|Creator:||Grickn, John Joseph|
|Title:||Eighteenth Century Music Manuscripts|
|Quantity:||0.1 Linear feet (3 folders housed with minor collections MS 1188 and MS 1189)|
Born in Rothenburg some two years before Mozart, Hoffmeister went to Vienna when he was just 14 to study law. However, he soon devoted himself entirely to music and, by 1785 had, in addition to producing successful compositions, set up a music publishing business. Hoffmeister's business acumen, however, did not equal his compositional ability, and his publishing activities were financially precarious over the next few years. In 1799 Hoffmeister befriended the organist Ambrosiuis Kuhnel in Leipzig and founded the "Bureau de Musique", which later became the well known firm of CF Peters - still active today. The Bureau published collections of Haydn's string quartets and Mozart's quartets and quintets and was an early champion of J.S. Bach's keyboard works. They also succeeded in acquiring Beethoven's First Symphony and Second Piano Concerto. In 1805, Hoffmeister sold out to Kuhnel, and the Viennese publishers (run by his wife) the next year, and until his death in 1812 he devoted himself to composition. Franz Anton Hoffmeister - Classical Composers Database http://www.classical-composers.org (Retrieved August 9, 2010)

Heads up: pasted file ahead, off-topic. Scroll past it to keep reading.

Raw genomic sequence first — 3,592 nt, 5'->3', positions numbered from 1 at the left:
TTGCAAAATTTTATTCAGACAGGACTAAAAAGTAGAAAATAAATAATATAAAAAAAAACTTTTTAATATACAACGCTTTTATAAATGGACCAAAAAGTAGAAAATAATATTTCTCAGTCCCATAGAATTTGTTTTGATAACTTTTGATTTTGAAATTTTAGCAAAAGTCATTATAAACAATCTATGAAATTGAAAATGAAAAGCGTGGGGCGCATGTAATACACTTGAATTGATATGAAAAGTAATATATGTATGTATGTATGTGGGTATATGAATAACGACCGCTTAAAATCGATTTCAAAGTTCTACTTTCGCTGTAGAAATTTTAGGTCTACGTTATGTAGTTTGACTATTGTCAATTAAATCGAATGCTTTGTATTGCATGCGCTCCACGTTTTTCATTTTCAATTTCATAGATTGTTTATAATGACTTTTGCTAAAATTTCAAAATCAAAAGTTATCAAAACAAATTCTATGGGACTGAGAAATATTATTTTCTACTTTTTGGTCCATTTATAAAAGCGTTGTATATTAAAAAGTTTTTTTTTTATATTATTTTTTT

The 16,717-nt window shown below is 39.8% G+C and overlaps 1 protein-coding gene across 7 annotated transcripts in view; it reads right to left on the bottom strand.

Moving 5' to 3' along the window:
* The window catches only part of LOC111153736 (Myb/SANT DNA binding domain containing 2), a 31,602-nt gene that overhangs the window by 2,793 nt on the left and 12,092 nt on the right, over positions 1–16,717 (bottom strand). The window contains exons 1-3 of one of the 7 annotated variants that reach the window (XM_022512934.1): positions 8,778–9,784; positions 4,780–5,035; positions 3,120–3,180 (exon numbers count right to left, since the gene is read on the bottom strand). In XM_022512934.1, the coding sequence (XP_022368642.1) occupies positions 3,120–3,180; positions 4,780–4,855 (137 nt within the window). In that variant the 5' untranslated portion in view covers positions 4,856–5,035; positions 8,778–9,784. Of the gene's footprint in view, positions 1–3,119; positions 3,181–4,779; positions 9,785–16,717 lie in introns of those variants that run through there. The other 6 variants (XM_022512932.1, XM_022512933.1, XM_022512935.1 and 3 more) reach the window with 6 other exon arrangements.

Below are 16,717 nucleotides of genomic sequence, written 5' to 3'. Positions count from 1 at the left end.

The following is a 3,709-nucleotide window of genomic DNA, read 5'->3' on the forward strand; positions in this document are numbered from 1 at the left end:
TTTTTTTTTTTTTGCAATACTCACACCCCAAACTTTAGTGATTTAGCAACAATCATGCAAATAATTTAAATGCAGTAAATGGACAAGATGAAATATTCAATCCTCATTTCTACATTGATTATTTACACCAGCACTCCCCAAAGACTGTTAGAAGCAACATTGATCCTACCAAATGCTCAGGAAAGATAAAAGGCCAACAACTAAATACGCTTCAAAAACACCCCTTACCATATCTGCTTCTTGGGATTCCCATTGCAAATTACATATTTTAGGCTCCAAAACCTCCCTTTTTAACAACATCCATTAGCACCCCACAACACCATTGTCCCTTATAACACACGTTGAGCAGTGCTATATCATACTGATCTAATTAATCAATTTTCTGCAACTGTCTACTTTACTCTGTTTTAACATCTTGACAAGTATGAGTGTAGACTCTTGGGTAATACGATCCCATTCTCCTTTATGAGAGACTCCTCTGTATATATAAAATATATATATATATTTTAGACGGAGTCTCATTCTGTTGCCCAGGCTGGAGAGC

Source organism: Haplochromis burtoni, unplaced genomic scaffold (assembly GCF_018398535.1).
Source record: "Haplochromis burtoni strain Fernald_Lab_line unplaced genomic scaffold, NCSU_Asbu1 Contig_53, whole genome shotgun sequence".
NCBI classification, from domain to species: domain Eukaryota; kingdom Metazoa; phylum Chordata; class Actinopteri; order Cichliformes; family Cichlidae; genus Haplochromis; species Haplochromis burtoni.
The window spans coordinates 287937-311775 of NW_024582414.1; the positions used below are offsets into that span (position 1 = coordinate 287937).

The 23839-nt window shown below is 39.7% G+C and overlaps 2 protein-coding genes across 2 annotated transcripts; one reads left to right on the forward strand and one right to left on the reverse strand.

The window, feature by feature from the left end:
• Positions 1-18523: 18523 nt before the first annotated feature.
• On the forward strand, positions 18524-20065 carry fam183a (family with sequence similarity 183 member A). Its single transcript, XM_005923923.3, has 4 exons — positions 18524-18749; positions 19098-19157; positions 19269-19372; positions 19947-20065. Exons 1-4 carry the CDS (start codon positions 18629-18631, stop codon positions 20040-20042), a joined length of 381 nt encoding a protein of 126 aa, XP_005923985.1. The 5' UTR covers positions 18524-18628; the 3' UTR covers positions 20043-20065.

Son of the violinist and composer Leopold Mozart (1719-87), he was born the year of the publication of Leopold's best-selling treatise on violin playing. He and his older sister, Maria Anna (1751-1829), were prodigies; at age five he began to compose and gave his first public performance. From 1763 Leopold toured throughout Europe with his children, showing off the "miracle that God allowed to be born in Salzburg." The first round of touring (1763-69) took them as far as France and England, where Wolfgang met Johann Christian Bach and wrote his first symphonies (1764). Tours of Italy followed (1769-73); there he first saw the string quartets of Joseph Haydn and wrote his own first Italian opera. In 1775-77 he composed his violin concertos and his first piano sonatas. His mother died in 1778. He returned to Salzburg as cathedral organist and in 1781 wrote his opera seria Idomeneo. Chafing under the archbishop's rule, he was released from his position in 1781; he moved in with his friends the Weber family and began his independent career in Vienna. He married Constanze Weber, gave piano lessons, and wrote The Abduction from the Seraglio (1782) and many of his great piano concertos. The later 1780s were the height of his success, with the string quartets dedicated to Haydn (who called Mozart the greatest living composer), the three great operas on Lorenzo Da Ponte's librettos -The Marriage of Figaro (1786), Don Giovanni (1787), and CosiÌ€ fan tutte (1790) - and his superb late symphonies. In his last year he composed the opera The Magic Flute and his great Requiem (left unfinished). Despite his success, he always lacked money (possibly because of gambling debts and a fondness for fine clothes) and had to borrow heavily from friends. His death at age 35 may have resulted from a number of illnesses; among those that have been suggested are miliary fever, rheumatic fever, and SchoÌˆnlein-Henoch syndrome. No other composer left such an extraordinary legacy in so short a lifetime. Wolfgang Amadeus Mozart - Encyclopedia Britannica Online http://www.britannica.com (Retrieved August 9, 2010)